In the canadian Arctic Archipelago, Baffin Island is the largest and the richest island, either in native settlements, or in nature wonders.
Natural Parks (Auyuittuq, Bylot Island, Sirmilik, Barnes Ice Cap) and several Inuit communities, some of them previously mentioned here in Ultima Thule (Pond Inlet, Cape Dorset, Arctic By, Kimmirut, Qikiqtarjuaq ...), make this island a fabulous site of Arctic Heritage.
I reported here some time ago about the Sam Ford Fjord ; the closest hamlet to that astonishing place is Clyde River, a quite small inuit settlement with a strong artistic activity, due to a local school devoted to native arts.
Clyde River (or Kanngiqtugaapik) is an Inuit hamlet on the northeast coast of Baffin Island. The community is surrounded by mountains, dramatic cliffs, deep fjords and rolling tundra.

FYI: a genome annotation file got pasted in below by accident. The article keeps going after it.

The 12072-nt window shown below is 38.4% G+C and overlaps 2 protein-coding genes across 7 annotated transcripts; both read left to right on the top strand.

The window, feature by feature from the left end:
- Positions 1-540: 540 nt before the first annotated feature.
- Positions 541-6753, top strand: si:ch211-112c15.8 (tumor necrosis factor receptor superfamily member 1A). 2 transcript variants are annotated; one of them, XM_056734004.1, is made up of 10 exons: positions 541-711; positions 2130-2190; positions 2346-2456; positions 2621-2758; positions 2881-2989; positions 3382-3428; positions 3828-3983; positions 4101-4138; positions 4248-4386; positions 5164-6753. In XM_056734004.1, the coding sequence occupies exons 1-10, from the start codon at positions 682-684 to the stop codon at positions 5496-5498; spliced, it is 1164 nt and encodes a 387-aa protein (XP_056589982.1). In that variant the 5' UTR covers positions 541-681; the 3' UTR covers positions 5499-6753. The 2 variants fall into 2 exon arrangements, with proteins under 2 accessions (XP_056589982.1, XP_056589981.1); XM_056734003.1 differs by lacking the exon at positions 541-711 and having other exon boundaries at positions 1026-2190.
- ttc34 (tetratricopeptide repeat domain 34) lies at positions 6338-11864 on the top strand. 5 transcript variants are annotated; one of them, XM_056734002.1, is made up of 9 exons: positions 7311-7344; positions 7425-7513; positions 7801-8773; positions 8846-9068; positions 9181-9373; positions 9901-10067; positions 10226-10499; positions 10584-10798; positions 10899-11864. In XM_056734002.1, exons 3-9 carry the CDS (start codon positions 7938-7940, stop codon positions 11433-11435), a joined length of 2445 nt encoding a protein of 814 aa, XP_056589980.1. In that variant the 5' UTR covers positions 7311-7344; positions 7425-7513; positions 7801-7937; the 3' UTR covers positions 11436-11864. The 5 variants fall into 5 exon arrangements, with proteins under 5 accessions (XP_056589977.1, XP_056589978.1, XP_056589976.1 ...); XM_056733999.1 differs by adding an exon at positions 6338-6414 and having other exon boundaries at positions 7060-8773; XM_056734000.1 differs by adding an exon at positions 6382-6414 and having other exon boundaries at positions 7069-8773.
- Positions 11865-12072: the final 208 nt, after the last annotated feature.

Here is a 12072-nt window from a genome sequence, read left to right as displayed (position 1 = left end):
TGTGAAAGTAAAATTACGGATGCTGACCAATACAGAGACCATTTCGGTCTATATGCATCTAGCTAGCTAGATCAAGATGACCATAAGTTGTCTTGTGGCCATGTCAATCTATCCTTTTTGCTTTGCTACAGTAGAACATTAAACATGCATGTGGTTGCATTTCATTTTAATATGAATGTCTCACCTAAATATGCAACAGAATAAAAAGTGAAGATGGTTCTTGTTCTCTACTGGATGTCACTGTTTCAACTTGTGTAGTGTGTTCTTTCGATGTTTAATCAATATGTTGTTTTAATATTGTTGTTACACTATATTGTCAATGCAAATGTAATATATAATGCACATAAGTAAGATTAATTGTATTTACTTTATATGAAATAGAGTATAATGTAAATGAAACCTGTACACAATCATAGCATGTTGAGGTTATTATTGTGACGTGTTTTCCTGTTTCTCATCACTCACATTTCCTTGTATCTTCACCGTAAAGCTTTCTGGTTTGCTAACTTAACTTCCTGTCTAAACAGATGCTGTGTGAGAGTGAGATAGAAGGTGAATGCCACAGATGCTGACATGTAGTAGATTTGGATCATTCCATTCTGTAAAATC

Coordinates: 70°28'N, 68°35′ W
It lies 450 km north of the Arctic Circle, in the Baffin Mountains, part of the Arctic Cordillera mountain range. The community is served by air flights and by annual supply sealift.
Clyde River is considered as a "last outpost of civilization", and that isolation is certainly strongly felt in daily life.
The community is served by Quluaq School, two stores, a new arena, a community hall, a church, health center, hotel and Clyde River Airport with regular flights to Iqaluit and Pond Inlet.
The traditional sealskin boots (Kamik)
Piqqusilirivvik, the Inuit Cultural School
Clyde River artists use a light green stone, obtained from the area of northern Baffin Island, for their carvings; however, the main resource is old whalebone found along nearby beaches. In fact, this community is now the centre of whalebone carving in the Arctic.
Judah Natanine, Sedna and Daughter
The stone sculptures generally have soft, undulating outlines and are highly finished.
Cormorant, walrus tusk
Sam Ford Fjord
The major natural attraction of the central region of Baffin Island , Sam Ford Fjord has already been reported here in a previous post:
It's a little-known natural wonder along Baffin Island's rugged northeast coast, a spectacular, 110-km-long channel lined by towering cliffs.